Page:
Oftentimes, I find myself going to my parents’ house or a friend’s place to build or repair something, and I have nothing to put my larger tools in. As a result, my drill, saw, clamps and other large items end up either laying on the floor of my truck or stuffed into whatever cardboard box I found laying around. If I had a large, sturdy box to throw this stuff in, it would make these trips much more convenient and I would spend less time loading and unloading my tools and more time working. So when I saw Len Cullum’s Japanese Toolbox project in MAKE 34, I knew I had found my solution.
I recently reviewed the Color Night Joule Thief by The LED Artist, and tonight I built the original Night Joule Thief. It works just like the color version, except that it uses two white LEDs instead of a single color-changing LED, and has slightly fewer components. Unlike the color version, I didn’t run into any problem with the PCB layout; everything fit with no risk of any short circuits. Assembly is easy and well-suited for a beginner.
Light output is very good using a fairly new battery. I tried it in my bedroom and it provides enough light to keep me from stubbing my toes on the bed posts after dark. With that said though, I wish the output was spread out more, it’s very narrowly focused. This could be adjusted to some degree by soldering the LEDs so they point at different angles. Another possible solution is using LEDs with a wider output beam. I purchased two kits, so I may try doing something like this with the other. Other possible modifications which are discussed on the related Instructables page include using a switch instead of a photoresistor to turn the LEDs on and off, and using alternative battery clips to allow for C, D and other size 1.5v batteries.
Overall, this is an excellent kit, perfect for beginning electronics enthusiasts learning to solder as well as experienced hobbyists looking for a simple circuit to build that offers some room for customization. It’s available for under $11 from The LED Artist.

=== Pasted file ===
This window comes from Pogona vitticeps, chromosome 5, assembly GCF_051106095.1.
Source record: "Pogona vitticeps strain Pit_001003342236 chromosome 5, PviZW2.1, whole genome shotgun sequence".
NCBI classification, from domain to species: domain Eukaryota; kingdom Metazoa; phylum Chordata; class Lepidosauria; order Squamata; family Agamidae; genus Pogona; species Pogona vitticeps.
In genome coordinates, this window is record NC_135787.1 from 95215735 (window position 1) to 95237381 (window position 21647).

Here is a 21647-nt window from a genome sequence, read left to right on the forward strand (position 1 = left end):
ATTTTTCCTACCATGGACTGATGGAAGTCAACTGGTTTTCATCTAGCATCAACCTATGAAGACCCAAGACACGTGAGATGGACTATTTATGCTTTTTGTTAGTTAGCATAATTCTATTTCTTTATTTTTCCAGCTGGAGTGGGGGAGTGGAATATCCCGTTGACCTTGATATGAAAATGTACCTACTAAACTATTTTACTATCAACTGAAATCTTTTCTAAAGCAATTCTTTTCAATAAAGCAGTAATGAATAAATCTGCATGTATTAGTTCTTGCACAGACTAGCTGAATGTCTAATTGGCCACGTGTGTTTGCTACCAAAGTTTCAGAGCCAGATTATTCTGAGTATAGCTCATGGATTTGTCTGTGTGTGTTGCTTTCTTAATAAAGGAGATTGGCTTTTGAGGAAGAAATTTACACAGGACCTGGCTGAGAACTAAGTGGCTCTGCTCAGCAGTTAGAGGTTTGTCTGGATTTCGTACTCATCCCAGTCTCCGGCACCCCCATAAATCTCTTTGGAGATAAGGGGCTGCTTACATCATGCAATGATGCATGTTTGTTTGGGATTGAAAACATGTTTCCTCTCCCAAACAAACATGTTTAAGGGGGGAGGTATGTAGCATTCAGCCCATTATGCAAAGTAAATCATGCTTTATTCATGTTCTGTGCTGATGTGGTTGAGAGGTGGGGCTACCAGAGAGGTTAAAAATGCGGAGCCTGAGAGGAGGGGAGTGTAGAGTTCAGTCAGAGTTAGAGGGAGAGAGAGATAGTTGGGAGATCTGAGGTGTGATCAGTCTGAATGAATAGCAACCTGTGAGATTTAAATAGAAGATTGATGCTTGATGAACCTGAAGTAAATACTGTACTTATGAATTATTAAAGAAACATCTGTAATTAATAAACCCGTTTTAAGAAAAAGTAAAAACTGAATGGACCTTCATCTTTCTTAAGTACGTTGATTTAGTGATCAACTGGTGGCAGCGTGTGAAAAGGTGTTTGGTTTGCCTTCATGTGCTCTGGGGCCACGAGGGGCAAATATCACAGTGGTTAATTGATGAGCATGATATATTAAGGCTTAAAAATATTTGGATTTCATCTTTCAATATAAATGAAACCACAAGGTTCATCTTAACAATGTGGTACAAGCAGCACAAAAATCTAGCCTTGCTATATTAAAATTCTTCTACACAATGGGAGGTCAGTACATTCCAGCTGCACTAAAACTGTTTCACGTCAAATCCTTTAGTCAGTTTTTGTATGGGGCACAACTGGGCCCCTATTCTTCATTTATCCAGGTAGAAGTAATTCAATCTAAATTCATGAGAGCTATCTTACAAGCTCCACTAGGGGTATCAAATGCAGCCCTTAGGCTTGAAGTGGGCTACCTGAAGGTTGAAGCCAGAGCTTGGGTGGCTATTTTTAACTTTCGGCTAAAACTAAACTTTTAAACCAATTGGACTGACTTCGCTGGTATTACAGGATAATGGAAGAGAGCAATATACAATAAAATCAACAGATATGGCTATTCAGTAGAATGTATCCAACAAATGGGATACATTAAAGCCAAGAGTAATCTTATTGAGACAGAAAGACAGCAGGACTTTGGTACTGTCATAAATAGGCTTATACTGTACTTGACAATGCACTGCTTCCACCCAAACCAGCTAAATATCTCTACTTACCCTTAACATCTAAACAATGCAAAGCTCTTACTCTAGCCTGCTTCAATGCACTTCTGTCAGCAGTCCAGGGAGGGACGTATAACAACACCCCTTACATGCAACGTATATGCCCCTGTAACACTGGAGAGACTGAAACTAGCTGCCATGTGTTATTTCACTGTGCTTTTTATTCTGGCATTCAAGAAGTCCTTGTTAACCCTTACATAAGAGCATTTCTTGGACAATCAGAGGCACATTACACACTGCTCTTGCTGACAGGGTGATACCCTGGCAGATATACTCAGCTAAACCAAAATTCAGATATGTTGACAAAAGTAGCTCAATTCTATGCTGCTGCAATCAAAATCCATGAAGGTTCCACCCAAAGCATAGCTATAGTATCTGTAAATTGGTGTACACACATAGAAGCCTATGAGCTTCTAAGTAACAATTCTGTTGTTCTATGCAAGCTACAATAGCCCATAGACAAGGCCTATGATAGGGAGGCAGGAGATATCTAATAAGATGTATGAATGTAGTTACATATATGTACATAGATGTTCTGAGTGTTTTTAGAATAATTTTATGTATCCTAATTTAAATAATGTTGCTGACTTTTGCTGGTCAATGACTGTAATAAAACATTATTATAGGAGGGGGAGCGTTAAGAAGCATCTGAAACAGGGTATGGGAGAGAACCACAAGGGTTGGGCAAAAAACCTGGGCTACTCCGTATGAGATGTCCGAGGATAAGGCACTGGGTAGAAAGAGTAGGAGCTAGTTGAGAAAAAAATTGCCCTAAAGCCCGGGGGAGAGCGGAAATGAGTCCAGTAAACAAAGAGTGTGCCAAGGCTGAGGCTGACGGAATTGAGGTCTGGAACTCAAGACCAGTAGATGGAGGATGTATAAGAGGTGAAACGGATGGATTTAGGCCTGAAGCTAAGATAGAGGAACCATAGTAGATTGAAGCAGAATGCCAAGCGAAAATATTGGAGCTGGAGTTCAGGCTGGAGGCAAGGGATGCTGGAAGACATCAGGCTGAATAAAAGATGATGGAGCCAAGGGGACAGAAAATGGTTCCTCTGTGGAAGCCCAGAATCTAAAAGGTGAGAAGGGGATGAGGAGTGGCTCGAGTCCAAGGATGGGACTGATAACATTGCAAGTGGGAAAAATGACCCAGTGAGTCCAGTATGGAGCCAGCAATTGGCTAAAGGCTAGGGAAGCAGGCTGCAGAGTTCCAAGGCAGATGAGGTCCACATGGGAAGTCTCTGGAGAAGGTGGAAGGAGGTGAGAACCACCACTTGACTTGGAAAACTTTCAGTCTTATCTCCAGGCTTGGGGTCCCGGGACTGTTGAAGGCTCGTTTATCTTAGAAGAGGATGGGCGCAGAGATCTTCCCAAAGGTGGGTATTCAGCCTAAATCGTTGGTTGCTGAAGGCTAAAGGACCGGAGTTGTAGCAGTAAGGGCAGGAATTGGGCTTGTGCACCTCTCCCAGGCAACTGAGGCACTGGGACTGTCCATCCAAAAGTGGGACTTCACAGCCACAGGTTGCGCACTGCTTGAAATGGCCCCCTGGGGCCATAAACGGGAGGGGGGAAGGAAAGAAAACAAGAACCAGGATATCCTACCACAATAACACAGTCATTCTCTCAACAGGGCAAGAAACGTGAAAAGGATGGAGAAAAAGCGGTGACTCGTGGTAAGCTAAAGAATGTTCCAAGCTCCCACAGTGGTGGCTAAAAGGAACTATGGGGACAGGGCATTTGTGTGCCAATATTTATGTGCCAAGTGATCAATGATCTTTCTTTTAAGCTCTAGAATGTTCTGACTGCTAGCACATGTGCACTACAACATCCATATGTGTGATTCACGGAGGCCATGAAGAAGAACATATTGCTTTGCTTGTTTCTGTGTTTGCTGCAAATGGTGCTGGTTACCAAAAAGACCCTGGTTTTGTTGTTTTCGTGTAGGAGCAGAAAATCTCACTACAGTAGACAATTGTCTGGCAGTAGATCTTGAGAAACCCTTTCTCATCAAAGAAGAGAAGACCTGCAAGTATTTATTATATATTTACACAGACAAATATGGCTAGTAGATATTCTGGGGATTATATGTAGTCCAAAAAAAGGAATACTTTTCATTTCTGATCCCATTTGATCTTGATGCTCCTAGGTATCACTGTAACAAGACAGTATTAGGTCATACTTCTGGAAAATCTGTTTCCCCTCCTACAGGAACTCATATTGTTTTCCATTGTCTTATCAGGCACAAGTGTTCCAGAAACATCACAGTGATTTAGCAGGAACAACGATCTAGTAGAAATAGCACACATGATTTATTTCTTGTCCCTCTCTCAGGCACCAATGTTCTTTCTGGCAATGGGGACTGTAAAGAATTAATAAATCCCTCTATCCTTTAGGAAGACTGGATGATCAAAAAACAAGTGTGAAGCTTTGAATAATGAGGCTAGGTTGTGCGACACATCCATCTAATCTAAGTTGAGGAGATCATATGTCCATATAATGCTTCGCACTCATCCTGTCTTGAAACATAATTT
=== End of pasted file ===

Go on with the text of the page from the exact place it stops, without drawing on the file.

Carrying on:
I’m planning an LED floodlight project that will use a lot of square 4-pin LEDs, aka SuperFlux or “Piranha” LEDs. I hadn’t had a chance to use these type of LEDs until now, so after receiving my order this week I immediately went to work on trying them out. This won’t be a very technical review, just a quick look at the specs and my experience with testing the LEDs and what I thought of them.
I recently stumbled upon Akimitsu Sadoi’s website, The LED Artist. Akimitsu describes himself as a Brooklyn, NY based electronic artist with the motto “Art and Technology are Friends”. He designs and builds LED Art projects and offers a variety of kits for sale through his online store. I’m a sucker for anything that lights up, so it didn’t take me long to find several kits I wanted to purchase and build. I can’t afford to buy every kit I want on there, but I did pick up a couple, the smaller (and cheaper) of which is the Colour Night Joule Thief.
Stagger Lee shot Billy DeLyon. It’s a story that’s been told countless times, and in many of those stories Stagger Lee is the hero. But for Grateful Dead lyricist Robert Hunter, the hero was found not in Stagger Lee, but Billy’s widow. This paper looks at how Hunter accomplished this and compares the song he wrote with another song about Stagger Lee, written and performed by Lloyd Price.
This is a paper I wrote for a university English class, and the paper is still formatted like a university paper, complete with references. I hope this may be of use to someone else who is researching a topic this paper touches on.
Many thanks to my friend Sarah Masek, who proofread the paper and offered several suggestions to improve it, most of which I followed. Many thanks to professor Stoker as well for his challenging but rewarding class.
Click here to read/download the paper in PDF format.